Ten professionals and one amateur started in the 36-hole competition, which was four trips around the Newport course in one day. The surprise winner was Horace Rawlins, 21, an English professional who was the assistant at the host course. Rawlins scored 91-82-173 with the gutta-percha ball.
    Prize money totalled $335, of which Rawlins won the $150 first prize. He also received a gold medal and custody of the Open Championship Cup for his club for one year.
    In its first decade, the U.S. Open was conducted for amateurs and the largely British wave of immigrant golf professionals coming to the United States.
    As American players began to dominate the game, the U.S. Open evolved into an important world golf championship. Young John J. McDermott became the first native-born American winner in 1911 and repeated as champion in 1912.
    In 1913, the U.S. Open really took off when Francis Ouimet, a 20-year-old American amateur, stunned the golf world by defeating famous English professionals, Harry Vardon and Ted Ray, in a playoff.
    Another surge in the championship's popularity coincided with the amazing career of Georgia amateur Bob Jones, who won the U.S. Open four times (1923, 1926, 1929, 1930). Spectator tickets were sold for the first time in 1922 and a boom in entries caused the USGA to introduce sectional qualifying in 1924.
    In 1933, John Goodman became the fifth and last amateur to win the U.S. Open. The others were Ouimet, Jerome D. Travers (1915), Charles Evans Jr., (1916), and Jones.
    In each era, the world's greatest players have been identified by surviving the rigorous examination provided by the U.S. Open. Ben Hogan's steely determination boosted him to four victories (1948, 1950, 1951, 1953). Arnold Palmer's record comeback win in 1960, when he fired a final round of 65 to come from seven strokes off the lead, cemented his dashing image. Jack Nicklaus' historic assault on the professional record book began when he won the first of his four U.S. Open Championships in 1962, his rookie season as a professional.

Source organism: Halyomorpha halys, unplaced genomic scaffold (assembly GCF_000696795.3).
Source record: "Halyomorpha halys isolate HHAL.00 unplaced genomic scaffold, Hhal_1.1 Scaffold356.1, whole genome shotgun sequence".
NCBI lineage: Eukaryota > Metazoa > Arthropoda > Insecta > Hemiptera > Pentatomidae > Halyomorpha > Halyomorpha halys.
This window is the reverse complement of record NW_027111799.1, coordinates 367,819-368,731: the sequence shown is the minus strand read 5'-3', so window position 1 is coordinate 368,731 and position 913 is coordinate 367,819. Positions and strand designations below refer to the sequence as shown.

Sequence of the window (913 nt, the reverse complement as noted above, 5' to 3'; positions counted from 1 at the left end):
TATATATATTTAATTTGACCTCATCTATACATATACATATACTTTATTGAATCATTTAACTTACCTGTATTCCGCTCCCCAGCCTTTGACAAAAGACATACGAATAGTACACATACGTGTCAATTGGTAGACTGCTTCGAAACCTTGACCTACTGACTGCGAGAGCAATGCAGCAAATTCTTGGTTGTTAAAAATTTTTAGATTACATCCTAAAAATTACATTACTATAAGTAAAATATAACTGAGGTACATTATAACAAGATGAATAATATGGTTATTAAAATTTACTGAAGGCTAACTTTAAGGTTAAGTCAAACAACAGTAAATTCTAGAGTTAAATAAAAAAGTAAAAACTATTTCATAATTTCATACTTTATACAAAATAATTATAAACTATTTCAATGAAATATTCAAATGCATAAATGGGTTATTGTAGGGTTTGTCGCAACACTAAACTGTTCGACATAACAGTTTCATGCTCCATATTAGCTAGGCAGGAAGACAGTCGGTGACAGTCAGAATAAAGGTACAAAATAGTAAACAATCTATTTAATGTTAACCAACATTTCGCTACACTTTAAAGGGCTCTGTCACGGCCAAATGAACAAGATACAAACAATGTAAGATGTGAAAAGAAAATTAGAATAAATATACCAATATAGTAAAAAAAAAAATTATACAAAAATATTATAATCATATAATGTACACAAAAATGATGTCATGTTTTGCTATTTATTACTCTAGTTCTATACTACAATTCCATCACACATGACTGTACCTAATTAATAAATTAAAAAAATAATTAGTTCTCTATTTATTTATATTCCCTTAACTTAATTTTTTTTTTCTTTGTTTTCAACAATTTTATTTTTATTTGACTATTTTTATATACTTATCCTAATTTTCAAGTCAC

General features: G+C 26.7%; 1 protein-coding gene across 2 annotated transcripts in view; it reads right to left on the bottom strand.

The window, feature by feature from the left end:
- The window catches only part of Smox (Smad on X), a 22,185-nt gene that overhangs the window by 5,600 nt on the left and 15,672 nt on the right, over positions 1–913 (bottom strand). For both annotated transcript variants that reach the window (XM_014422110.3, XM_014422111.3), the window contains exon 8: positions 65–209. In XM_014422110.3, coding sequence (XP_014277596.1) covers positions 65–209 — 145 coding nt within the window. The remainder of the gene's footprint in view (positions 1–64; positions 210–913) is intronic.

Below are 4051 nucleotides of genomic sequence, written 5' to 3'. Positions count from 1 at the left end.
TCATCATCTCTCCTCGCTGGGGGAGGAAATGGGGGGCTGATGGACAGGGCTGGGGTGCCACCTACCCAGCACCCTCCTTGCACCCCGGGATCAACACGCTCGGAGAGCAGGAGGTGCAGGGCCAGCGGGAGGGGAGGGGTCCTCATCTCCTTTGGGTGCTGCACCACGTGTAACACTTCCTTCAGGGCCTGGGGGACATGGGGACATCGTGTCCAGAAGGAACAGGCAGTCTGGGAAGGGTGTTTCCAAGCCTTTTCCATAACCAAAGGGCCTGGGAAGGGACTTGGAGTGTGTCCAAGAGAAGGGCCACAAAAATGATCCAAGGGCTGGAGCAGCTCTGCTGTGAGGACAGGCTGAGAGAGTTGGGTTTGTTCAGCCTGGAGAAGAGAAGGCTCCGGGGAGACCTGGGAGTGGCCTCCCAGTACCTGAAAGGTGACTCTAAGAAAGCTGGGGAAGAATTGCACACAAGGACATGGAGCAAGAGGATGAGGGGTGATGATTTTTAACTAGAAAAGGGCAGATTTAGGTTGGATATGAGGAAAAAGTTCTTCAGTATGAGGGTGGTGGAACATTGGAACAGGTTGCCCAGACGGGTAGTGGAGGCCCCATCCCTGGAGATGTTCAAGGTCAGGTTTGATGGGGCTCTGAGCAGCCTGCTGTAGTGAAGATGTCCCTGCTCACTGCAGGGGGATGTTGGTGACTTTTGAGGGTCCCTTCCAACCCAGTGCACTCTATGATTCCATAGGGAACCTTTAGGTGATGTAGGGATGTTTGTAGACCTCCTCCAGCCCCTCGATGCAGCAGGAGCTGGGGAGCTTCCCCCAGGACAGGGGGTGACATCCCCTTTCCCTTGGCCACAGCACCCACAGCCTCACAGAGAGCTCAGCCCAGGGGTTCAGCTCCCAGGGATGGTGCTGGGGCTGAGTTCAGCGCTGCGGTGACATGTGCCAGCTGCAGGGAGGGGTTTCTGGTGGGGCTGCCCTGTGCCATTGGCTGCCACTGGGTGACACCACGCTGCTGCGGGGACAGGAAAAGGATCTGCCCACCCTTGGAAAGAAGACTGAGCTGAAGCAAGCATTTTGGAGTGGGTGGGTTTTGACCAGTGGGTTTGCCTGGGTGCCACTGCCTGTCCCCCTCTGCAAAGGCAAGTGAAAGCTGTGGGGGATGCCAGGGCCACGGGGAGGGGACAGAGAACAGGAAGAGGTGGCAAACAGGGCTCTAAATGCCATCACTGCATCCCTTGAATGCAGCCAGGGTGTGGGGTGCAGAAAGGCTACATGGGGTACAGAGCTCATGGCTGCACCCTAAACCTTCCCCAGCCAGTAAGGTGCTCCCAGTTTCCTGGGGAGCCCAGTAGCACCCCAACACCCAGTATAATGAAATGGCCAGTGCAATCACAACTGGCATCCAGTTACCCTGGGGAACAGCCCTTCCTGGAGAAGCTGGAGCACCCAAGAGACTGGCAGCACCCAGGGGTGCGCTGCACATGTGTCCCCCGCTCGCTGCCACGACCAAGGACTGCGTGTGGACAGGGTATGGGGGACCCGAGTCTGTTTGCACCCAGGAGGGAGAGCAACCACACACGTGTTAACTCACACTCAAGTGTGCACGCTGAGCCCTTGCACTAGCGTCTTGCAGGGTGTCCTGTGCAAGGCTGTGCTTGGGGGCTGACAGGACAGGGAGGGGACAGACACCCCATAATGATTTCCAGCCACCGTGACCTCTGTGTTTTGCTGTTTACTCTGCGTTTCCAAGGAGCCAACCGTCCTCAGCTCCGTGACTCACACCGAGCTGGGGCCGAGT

Nicklaus, who also won in 1967, 1972, and 1980, is one of only four golfers to win four U.S. Opens. The others are Willie Anderson (1901, 1903, 1904, 1905), Jones and Hogan.
    In 1954, the U.S. Open course was roped from tee to green for the first time. That year also marked the first national television coverage. Coverage was expanded by ABC Sports in 1977 so that all 18 holes of the final two rounds were broadcast live. In 1982, on the ESPN cable network, the first two rounds were broadcast live for the first time. NBC began televising the U.S. Open in 1995.
    The format of the U.S. Open has changed several times. The USGA extended the championship to 72 holes in 1898, with 36 holes played on each of two days. In 1926, the format was changed to 18 holes played each of two days, then 36 holes on the third day. In 1965, the present format of four 18-hole daily rounds was implemented for the first time.
    In 2002, a two-tee (Nos. 1 and 10) start was used for the first and second rounds. In addition, Bethpage State Park's Black Course in Farmingdale, N.Y., was the first facility owned by the public to host a U.S. Open. International qualifying sites were added in 2005 and the champion at Pinehurst Resort in N.C. was Michael Campbell, who qualified in England.